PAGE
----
PursleyEmerg. of ModernMid EastDecember 21,2017Democracy and Social Justice in theMiddle East Question 1:SinceWorld War II, a new political order was established in the Middle East andaround the world. Though there are various examples of nations and entireregions witnessing vast improvement in terms of social justice and democraticprocedures, the Middle East, as a whole has remained rather stagnant in thisregard. In this essay, we will explore some of the motives behind thisphenomenon through the analysis of various different scholars and primarysources, as well as aim to give a greater understanding of the general climatein the Middle East that has made reformation such an obstacle.
Moreover, wewill couple the arguments made by scholars with numerous historical eventswhere an effort to democratize or create a new order based on social justicewas present. In the end, it will be apparent that desires of the Arabpopulations for the creation of new social and more democratic reform wassubdued by foreign entities like the Untied States, making the road todemocracy far more treacherous. To understand the Middle East, wemust not limit ourselves to purely the governments and rulers involved at thevery top of national affairs, but rather we ought to highlight the difference,that was often present, between the governing body and the public.
To do this welook at scholar, Larbi Sadiki who uses the bread riots in Arab territories takingplace in the 1980’s and 1990’s, as a way to showcase the need for a radicalreform movement, “Bread riots served to express disdain for unjust andauthoritarian rule as well as to mediate the public interests and concerns tothe rulers” (Sadiki 89). From this unrest, Sadiki argues that the Arab idea ofdemocratization came to life. For it was the implementation of neo-liberalpolicies, which took away government subsidies, increasing the price for breadand creating higher levels of unemployment—naturally leading to a breadshortage in many of these areas. If we take the Sudanese bread shortage riot of1985 as an example it becomes evident how the desire for a democratic governmentwas legitimate. In this sense, Sadiki helps us disprove the myth that democracystands and will forever remain a foreign concept for the Middle East.Al-Turabi, the political and Islamist leader of Sudan at the time, praises theacts of his countrymen for overthrowing the president of the time, JaafarNimeir, establishing that the Sudanese population, “Demonstrated to the rest ofthe Arab people that popular protest can deliver victory against dictatorialforces, no matter how well equipped they are” (Sadiki 78).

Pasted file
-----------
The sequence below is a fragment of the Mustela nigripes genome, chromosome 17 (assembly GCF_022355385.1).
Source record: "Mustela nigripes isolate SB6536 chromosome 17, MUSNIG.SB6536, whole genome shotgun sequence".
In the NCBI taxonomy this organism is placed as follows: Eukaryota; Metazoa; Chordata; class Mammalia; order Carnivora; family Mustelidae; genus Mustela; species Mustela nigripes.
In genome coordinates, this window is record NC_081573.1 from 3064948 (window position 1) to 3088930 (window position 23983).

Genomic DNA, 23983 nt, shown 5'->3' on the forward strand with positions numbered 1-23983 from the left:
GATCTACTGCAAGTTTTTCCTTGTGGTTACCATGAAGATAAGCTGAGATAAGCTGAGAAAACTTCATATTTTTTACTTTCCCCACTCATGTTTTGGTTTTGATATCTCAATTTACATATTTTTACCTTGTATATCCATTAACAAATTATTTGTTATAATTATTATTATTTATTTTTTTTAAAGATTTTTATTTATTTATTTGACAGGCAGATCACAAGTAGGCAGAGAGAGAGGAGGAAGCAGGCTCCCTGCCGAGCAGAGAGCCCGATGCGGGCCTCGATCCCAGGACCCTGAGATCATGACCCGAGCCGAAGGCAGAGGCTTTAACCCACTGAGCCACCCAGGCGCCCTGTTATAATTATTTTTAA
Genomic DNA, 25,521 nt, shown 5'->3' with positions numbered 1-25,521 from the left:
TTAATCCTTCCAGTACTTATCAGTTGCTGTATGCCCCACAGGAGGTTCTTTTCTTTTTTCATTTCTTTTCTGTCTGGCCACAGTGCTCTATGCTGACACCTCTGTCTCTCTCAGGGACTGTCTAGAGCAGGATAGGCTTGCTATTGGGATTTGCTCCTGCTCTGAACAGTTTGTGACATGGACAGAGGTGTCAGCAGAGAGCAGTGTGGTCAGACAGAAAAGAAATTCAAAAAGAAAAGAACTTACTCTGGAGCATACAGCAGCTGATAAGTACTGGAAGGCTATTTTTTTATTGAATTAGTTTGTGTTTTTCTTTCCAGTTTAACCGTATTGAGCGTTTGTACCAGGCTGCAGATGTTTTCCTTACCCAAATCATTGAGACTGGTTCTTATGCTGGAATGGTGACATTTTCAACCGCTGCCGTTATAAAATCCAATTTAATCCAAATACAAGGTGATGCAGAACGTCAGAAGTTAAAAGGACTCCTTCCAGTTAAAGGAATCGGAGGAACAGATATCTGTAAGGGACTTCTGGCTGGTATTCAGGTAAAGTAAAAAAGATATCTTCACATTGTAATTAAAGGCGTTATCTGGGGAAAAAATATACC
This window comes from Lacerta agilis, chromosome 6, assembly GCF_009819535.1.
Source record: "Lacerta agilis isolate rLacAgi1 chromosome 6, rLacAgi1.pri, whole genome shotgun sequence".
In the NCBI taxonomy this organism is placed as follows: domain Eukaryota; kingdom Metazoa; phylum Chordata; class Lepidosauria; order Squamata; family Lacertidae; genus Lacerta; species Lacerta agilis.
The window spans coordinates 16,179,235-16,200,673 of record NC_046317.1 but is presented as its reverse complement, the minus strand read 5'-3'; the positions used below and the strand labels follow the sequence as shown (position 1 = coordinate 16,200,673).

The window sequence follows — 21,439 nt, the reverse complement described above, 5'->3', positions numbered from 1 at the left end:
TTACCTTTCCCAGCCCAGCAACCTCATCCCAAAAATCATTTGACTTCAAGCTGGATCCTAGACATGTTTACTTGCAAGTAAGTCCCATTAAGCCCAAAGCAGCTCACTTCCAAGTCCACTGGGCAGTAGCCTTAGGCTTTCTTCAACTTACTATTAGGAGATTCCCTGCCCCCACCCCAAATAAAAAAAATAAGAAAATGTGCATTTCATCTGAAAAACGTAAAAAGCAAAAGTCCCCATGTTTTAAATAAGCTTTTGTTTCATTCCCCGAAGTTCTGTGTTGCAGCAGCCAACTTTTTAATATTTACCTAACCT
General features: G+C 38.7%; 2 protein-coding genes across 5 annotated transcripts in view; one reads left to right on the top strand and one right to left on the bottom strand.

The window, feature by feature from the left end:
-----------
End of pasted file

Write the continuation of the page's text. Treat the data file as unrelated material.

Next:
There is littledoubt, that the dismantling of dictatorial forces tends to result, at least intheory, in more democratic governments, and while the success of these states hasbeen less than ideal, the basis for a newly established democratic state existswithin the minds of the people – something Sadiki alludes to throughout hiswriting. The power of dictatorial regimes remains nevertheless, as a mountainto climb and even for those that managed to do so, like Sudan had other issuesto deal with even though they were ahead of the curve in many ways. This brings us back to the idea ofan authoritarian government and its continued survival in Middle East territories.Although one tends to see the United States as the chief democratic diffuser,this has not been the case in the Middle East. In fact, the reality is a muchdifferent one, “The most secular regimes in the Middle East have been theindependent of the United State. The more closely a government is tied withWashington, the more Islamic its politics” (Mitchell 1). A prime example ofthis can be seen in the oil pact reached between the United States and SaudiArabia.